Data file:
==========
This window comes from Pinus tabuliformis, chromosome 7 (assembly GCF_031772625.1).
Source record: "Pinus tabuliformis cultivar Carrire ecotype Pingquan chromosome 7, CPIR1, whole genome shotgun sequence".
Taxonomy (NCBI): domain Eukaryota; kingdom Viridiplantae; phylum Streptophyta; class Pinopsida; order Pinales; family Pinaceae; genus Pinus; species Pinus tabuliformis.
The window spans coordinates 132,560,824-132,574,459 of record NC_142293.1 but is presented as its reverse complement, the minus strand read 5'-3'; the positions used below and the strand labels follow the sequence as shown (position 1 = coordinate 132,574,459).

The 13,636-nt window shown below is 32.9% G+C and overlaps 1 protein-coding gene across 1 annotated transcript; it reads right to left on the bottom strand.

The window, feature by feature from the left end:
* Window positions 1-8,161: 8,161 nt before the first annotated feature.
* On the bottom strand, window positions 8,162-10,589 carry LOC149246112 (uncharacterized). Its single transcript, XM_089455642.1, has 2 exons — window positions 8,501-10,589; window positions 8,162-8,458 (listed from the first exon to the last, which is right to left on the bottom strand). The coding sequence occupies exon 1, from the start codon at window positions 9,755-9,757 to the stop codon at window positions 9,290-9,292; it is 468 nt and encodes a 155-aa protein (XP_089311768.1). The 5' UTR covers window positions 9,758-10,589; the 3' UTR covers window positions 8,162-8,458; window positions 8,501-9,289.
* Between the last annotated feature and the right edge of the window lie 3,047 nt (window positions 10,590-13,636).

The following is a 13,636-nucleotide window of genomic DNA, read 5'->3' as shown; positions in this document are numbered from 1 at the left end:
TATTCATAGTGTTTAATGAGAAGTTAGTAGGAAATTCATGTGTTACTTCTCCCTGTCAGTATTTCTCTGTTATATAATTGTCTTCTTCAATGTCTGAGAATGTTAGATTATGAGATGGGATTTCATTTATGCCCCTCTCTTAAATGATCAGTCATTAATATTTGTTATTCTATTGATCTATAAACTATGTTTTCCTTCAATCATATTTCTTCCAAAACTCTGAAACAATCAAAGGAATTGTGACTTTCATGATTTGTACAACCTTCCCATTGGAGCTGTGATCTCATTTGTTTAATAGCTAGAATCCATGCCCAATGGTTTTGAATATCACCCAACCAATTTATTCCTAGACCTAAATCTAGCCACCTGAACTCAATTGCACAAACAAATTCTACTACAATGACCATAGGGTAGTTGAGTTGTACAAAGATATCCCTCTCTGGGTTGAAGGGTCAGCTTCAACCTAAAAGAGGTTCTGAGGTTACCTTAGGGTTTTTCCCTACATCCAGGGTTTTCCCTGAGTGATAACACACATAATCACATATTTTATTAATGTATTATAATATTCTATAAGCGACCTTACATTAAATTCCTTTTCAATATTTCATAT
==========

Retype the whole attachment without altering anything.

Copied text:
This window comes from Pinus tabuliformis, chromosome 7 (assembly GCF_031772625.1).
Source record: "Pinus tabuliformis cultivar Carrire ecotype Pingquan chromosome 7, CPIR1, whole genome shotgun sequence".
Taxonomy (NCBI): domain Eukaryota; kingdom Viridiplantae; phylum Streptophyta; class Pinopsida; order Pinales; family Pinaceae; genus Pinus; species Pinus tabuliformis.
The window spans coordinates 132,560,824-132,574,459 of record NC_142293.1 but is presented as its reverse complement, the minus strand read 5'-3'; the positions used below and the strand labels follow the sequence as shown (position 1 = coordinate 132,574,459).

The 13,636-nt window shown below is 32.9% G+C and overlaps 1 protein-coding gene across 1 annotated transcript; it reads right to left on the bottom strand.

The window, feature by feature from the left end:
* Window positions 1-8,161: 8,161 nt before the first annotated feature.
* On the bottom strand, window positions 8,162-10,589 carry LOC149246112 (uncharacterized). Its single transcript, XM_089455642.1, has 2 exons — window positions 8,501-10,589; window positions 8,162-8,458 (listed from the first exon to the last, which is right to left on the bottom strand). The coding sequence occupies exon 1, from the start codon at window positions 9,755-9,757 to the stop codon at window positions 9,290-9,292; it is 468 nt and encodes a 155-aa protein (XP_089311768.1). The 5' UTR covers window positions 9,758-10,589; the 3' UTR covers window positions 8,162-8,458; window positions 8,501-9,289.
* Between the last annotated feature and the right edge of the window lie 3,047 nt (window positions 10,590-13,636).

The following is a 13,636-nucleotide window of genomic DNA, read 5'->3' as shown; positions in this document are numbered from 1 at the left end:
TATTCATAGTGTTTAATGAGAAGTTAGTAGGAAATTCATGTGTTACTTCTCCCTGTCAGTATTTCTCTGTTATATAATTGTCTTCTTCAATGTCTGAGAATGTTAGATTATGAGATGGGATTTCATTTATGCCCCTCTCTTAAATGATCAGTCATTAATATTTGTTATTCTATTGATCTATAAACTATGTTTTCCTTCAATCATATTTCTTCCAAAACTCTGAAACAATCAAAGGAATTGTGACTTTCATGATTTGTACAACCTTCCCATTGGAGCTGTGATCTCATTTGTTTAATAGCTAGAATCCATGCCCAATGGTTTTGAATATCACCCAACCAATTTATTCCTAGACCTAAATCTAGCCACCTGAACTCAATTGCACAAACAAATTCTACTACAATGACCATAGGGTAGTTGAGTTGTACAAAGATATCCCTCTCTGGGTTGAAGGGTCAGCTTCAACCTAAAAGAGGTTCTGAGGTTACCTTAGGGTTTTTCCCTACATCCAGGGTTTTCCCTGAGTGATAACACACATAATCACATATTTTATTAATGTATTATAATATTCTATAAGCGACCTTACATTAAATTCCTTTTCAATATTTCATAT